The Internet… and causes

“The best cause (still) requires a good pleader,” reads a Dutch proverb. “Huitang said: What has been long neglected cannot be restored immediately,” according to a letter to Master Xiang.

No, not “causes” as in reasons why the Internet continues to grow and sprout new ventures, but causes in the old-fashioned sense: concentrated campaigns around wrongs that should be righted; justice waiting to be done; dangers we must avoid; threats that call for reaction; initiatives we should rally to; bedrock principles we will defend. Surely the Internet, especially its powerful Web component, is tailor-made for illuminating and ventilating causes today, just as pamphlets, newspapers, books, radio and television were during earlier waves of technology-based mass communications. Why not, then, Latvian causes?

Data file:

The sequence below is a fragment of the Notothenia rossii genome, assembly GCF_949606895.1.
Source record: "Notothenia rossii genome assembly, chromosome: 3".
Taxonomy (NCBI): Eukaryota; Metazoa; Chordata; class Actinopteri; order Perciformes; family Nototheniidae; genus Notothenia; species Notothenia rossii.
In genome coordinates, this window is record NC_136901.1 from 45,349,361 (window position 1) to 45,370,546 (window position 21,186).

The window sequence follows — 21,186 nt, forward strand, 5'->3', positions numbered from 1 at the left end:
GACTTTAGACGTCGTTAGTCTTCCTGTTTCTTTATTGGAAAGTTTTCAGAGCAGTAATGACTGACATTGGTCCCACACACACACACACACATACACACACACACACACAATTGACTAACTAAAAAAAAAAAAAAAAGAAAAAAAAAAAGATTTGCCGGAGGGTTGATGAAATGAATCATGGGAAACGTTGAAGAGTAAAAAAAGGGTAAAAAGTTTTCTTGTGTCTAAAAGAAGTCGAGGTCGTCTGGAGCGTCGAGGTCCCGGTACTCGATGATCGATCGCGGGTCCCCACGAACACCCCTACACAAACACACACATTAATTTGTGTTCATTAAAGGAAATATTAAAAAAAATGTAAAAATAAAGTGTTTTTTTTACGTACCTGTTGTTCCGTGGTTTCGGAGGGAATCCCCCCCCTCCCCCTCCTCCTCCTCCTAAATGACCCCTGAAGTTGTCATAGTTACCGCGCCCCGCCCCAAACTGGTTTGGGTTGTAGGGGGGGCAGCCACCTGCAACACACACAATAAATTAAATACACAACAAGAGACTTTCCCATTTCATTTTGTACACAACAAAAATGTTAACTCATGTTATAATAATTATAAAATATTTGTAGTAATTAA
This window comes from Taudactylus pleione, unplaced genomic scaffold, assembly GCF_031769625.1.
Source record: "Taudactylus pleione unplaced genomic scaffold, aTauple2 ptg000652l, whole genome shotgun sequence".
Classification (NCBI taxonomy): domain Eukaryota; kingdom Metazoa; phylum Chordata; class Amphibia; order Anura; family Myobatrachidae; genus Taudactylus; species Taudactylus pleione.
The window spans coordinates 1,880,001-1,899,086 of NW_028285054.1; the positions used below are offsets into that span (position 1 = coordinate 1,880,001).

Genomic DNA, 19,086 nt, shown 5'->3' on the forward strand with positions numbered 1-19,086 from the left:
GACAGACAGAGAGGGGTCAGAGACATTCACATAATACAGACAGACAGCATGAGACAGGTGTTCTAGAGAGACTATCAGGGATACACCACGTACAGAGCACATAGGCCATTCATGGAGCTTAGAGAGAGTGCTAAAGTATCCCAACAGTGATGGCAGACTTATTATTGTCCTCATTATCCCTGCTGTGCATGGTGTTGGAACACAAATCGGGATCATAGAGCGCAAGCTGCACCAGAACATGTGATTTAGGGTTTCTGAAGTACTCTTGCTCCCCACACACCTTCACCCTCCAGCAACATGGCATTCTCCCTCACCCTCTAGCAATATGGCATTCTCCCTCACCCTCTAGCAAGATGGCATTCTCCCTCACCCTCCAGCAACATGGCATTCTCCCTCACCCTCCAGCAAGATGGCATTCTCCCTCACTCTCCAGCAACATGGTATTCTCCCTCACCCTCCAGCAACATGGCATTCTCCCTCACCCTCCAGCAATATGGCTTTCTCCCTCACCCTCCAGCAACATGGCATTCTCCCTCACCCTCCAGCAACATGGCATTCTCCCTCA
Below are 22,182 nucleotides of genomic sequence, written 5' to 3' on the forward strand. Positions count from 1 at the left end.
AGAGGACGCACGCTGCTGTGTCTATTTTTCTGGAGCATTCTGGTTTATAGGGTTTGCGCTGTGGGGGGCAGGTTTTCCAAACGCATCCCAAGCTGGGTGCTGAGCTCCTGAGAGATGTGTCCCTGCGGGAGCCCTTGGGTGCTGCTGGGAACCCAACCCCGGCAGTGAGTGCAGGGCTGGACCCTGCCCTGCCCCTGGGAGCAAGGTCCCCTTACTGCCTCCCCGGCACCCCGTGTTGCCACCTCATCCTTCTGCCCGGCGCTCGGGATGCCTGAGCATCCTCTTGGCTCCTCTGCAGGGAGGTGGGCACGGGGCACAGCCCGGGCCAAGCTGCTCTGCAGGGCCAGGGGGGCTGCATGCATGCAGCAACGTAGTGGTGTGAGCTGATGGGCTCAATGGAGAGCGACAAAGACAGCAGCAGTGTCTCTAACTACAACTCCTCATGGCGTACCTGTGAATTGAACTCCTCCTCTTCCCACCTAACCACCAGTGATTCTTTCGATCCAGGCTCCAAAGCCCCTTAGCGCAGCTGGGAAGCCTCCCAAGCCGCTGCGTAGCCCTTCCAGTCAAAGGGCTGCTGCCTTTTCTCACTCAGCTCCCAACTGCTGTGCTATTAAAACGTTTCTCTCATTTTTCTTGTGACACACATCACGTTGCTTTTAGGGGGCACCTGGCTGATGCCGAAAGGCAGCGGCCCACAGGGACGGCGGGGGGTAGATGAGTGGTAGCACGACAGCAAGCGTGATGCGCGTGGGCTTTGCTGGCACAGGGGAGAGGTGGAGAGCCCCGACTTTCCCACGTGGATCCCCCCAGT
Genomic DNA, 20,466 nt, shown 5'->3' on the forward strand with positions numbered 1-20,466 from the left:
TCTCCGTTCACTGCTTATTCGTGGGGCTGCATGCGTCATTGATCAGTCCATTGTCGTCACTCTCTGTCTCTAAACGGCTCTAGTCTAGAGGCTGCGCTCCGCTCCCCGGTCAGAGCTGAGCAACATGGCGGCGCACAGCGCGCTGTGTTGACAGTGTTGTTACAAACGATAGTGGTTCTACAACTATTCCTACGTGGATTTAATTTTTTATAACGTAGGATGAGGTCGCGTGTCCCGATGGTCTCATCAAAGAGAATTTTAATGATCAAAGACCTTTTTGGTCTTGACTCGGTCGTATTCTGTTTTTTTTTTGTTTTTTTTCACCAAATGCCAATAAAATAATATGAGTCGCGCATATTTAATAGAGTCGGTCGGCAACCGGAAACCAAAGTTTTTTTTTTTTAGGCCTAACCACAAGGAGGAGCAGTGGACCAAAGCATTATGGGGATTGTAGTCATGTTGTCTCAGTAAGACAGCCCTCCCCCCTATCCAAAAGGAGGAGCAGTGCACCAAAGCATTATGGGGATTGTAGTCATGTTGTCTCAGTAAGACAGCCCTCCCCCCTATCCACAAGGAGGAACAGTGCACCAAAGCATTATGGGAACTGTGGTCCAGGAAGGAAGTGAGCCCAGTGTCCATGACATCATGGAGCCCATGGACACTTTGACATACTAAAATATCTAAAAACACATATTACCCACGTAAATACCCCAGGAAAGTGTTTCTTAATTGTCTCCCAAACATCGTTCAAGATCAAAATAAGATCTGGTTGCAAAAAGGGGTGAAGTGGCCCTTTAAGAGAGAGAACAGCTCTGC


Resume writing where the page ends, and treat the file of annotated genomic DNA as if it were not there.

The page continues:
Do “at-home” and diaspora Latvians—together and sometimes in disagreement with each other—suffer from a shortage of painful, controversial causes? Hardly. The list, historical and current, is a long one. Do hostile and ignorant elements position their causes to discredit and attack ours via the Web? Constantly. Whether we like it, or not. Do we possess information that would refute such attacks and forcefully resent our own case? Certainly. Content is not an issue. Selecting, translating, arranging and displaying it on Web pages are essentially “mechanical” tasks. Not trivial, certainly, but no cosmic force stands in the way of getting them done.